Derrick Powell’s mental state discussed at penalty hearing

What made Derrick Powell who he is today?  Psycholigical examinations of the 24-year-old man found guilty of killing a Georgetown police officer were detailed as the penalty phase of his trial entered its second week. 

The jury that convicted the 24-year-old Powell February 2nd for the September 2009 shooting death of officer Chad Spicer now faces the task of determining whether he should be put to death or spend the rest of his life in prison without the possibility of probation or parole.  Monday in Sussex County Superior Court, panel members heard testimony from two specialists called by the defense who indicated that issues as early as Powell’s birth affected development of his brain through his younger years, teens and early adulthood.

Washington-based neuropsychologist Dr. Sidney Binks evaluated Powell for a total of eight hours in April 2010 at the Vaughn Correctional Center near Smyrna.  Binks administered a series of tests and undertook a standard psychological interview.  He said he diagnosed Powell with a cognitive disorder, several impairments to his reading, writing and ability to control inhibition, and attention deficit disorder.

Like a previous defense witness, Dr. Binks said Powell made several statements that were very likely untrue, including that he had been arrested over 1,000 times and that he once toured Europe to sell drugs.  The doctor also made reference to a steady decline in Powell’s IQ, which was at its highest in first grade at 124.  Tests last year indicated Powell had an IQ of 87.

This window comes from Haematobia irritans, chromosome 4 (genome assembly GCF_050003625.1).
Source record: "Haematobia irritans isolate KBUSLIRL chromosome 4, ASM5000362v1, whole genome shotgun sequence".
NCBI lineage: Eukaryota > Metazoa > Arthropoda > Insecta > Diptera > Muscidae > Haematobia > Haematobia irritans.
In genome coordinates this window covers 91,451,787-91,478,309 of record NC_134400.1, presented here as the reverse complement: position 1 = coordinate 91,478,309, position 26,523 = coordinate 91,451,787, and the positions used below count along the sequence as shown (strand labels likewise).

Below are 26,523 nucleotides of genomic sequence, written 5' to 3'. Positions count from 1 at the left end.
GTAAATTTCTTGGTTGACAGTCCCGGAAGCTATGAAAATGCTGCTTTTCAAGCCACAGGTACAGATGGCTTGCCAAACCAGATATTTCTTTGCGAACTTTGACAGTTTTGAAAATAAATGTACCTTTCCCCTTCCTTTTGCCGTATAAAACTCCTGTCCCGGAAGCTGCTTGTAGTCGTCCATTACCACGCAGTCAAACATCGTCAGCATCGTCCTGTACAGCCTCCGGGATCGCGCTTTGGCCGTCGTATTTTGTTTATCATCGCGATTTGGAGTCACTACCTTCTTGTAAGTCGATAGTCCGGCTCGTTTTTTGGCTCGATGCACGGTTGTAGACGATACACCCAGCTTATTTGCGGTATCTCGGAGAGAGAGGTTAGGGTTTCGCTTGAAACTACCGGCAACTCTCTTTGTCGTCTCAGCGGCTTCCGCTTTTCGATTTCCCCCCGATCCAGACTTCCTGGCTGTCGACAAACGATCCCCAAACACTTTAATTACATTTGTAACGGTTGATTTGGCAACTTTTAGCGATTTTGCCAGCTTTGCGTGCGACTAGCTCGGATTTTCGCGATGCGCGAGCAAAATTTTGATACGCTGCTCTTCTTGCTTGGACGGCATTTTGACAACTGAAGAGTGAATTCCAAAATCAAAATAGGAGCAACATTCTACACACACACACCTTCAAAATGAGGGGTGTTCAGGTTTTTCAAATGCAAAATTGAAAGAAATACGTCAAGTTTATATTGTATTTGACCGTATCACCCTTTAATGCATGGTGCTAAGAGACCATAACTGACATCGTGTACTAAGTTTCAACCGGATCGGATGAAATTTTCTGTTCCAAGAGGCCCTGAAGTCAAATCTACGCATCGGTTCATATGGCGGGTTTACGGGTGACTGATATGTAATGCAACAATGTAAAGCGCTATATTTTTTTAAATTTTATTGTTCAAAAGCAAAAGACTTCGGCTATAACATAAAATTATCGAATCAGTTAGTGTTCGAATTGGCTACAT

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Dr. Binks said Powell’s brain function and impairments are consistent with a pattern of multiple strikes to the head, as well as possible oxygen depletion at birth.  Records reviewed by the medical specialists, and previous testimony during the penalty phase, indicated that Powell was abused by both his father and mother and recalled once being knocked unconscious by his father as a teenager.  During the interviews, Dr. Binks said Powell made reference to taking knocks to the head while sparring, as in boxing.  He said Powell became very reluctant to delve further into abuse at the hands of his father.

Powell, according to Dr. Binks, had a “very tragic history,” with a background that included “multi-generational substance abuse” in the family.  He said Powell would need an extremely structured environment to function in any way.

“Would prison meet those needs?” asked defense attorney Dean Johnson

“Yes, it would,” replied Dr. Binks.

During her cross-examination, prosecutor Paula Ryan made reference to reports that Powell behaved with calmness and courtesy after he entered an occupied home in Georgetown shortly after Chad Spicer was shot.  She contrasted that behavior with reports indicating that as a youth, Powell took a long time to be calmed down after frequent outbursts.

Dr. Ruben Gur, neuropsychologist at the University of Pennsylvania, discussed his analysis of MRI and other exams of Powell’s brain taken during 2010.  While Gur never met with Powell, he said the findings indicate that parts of Powell’s brain that deal with emotions, rational thinking, problem-solving, planning and the “ability to interpret threats” were compromised.  Such impairments, Dr. Gur said, could have resulted from blows to the head as well as issues in the womb or during birth.



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